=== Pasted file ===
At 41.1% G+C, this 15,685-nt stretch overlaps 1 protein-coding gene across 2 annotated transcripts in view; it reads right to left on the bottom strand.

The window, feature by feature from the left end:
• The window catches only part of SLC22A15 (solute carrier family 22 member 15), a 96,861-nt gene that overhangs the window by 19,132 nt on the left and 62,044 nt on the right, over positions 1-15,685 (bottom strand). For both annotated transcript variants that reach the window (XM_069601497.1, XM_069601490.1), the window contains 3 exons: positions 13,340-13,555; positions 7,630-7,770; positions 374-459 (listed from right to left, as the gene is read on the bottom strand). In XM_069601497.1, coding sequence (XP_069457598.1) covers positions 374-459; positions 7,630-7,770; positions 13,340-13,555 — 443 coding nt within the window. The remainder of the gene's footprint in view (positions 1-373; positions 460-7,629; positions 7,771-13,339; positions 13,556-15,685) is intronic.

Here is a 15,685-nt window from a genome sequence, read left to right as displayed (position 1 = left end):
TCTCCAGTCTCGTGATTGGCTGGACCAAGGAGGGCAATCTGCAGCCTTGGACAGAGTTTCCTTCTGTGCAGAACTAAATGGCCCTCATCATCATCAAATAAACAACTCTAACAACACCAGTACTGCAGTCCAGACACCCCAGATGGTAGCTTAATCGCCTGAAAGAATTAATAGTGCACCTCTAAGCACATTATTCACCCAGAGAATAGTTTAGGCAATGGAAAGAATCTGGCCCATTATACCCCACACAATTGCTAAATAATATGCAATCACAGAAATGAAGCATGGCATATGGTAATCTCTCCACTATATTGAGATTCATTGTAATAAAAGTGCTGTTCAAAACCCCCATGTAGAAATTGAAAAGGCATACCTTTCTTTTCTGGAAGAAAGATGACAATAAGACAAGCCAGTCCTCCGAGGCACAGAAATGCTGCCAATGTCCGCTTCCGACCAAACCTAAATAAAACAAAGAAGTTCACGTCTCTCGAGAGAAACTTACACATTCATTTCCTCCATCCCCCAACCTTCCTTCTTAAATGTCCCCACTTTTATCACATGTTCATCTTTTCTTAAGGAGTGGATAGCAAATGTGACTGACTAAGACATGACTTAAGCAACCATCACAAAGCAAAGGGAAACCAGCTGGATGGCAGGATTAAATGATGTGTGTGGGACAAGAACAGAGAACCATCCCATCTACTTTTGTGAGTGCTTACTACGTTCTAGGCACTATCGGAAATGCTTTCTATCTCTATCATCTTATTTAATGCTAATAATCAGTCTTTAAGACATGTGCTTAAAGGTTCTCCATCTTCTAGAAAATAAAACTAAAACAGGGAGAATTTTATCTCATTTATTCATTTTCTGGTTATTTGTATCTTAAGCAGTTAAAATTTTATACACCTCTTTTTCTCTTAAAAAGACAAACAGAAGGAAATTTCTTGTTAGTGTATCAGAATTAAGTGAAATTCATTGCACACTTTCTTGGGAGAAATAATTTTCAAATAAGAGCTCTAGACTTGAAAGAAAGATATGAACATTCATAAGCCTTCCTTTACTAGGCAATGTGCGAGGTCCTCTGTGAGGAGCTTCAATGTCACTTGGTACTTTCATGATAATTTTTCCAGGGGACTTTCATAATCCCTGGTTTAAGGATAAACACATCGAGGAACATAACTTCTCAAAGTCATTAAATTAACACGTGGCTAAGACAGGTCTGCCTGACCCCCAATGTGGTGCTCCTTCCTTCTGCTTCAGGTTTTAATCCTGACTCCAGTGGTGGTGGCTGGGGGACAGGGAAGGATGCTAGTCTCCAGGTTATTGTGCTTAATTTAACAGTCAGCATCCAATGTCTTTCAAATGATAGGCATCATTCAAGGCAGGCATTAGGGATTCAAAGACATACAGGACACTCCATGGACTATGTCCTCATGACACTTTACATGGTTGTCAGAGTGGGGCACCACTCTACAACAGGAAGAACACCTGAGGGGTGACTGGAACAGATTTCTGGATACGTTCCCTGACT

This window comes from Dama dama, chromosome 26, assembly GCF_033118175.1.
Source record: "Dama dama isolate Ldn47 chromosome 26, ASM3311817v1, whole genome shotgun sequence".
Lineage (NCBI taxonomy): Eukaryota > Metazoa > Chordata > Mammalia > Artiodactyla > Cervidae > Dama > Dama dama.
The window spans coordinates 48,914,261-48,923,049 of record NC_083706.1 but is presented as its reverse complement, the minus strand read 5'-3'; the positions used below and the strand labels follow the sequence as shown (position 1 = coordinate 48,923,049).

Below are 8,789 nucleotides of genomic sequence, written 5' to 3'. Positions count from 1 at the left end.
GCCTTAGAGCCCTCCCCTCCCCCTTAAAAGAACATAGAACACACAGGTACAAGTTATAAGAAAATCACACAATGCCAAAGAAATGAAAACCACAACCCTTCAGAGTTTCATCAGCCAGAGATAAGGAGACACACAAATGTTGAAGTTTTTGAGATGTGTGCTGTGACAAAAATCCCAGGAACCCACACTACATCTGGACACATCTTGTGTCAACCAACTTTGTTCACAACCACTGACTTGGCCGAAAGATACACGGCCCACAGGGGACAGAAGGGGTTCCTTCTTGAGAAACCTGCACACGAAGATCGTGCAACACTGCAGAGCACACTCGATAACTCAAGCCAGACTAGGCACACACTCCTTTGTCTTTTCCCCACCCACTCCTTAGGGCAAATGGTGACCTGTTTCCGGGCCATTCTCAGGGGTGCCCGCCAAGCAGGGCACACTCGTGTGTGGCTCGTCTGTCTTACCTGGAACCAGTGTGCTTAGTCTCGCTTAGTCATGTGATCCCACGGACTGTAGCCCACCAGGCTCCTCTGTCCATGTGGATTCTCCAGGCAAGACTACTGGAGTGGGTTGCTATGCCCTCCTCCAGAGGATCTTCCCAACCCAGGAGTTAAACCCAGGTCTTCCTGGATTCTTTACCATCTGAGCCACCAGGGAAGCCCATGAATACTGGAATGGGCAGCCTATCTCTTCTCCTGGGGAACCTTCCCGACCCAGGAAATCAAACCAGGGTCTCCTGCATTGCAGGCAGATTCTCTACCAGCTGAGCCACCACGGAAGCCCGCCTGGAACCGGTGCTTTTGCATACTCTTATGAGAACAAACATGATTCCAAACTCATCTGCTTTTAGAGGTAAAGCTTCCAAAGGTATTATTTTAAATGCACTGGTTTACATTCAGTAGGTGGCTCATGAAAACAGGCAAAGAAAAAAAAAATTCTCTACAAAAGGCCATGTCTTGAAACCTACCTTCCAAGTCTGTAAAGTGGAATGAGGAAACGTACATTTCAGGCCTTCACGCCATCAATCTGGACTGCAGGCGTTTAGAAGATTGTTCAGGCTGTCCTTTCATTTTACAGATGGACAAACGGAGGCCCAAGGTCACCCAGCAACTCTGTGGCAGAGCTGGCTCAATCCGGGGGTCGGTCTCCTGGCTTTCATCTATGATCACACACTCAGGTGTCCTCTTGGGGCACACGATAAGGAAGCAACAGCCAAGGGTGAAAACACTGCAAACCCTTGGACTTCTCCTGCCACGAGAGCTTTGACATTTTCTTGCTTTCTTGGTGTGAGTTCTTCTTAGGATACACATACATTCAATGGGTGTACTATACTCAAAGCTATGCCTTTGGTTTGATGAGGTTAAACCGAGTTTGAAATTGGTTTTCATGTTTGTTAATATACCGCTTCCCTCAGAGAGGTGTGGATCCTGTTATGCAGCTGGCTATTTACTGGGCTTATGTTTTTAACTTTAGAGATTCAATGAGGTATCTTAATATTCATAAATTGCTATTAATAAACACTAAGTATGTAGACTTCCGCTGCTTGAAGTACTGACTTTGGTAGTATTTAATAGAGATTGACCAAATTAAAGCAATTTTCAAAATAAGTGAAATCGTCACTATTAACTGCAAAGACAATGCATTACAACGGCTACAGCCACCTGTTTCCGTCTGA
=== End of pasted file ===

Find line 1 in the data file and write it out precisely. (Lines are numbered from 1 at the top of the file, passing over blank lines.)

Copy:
At 41.1% G+C, this 15,685-nt stretch overlaps 1 protein-coding gene across 2 annotated transcripts in view; it reads right to left on the bottom strand.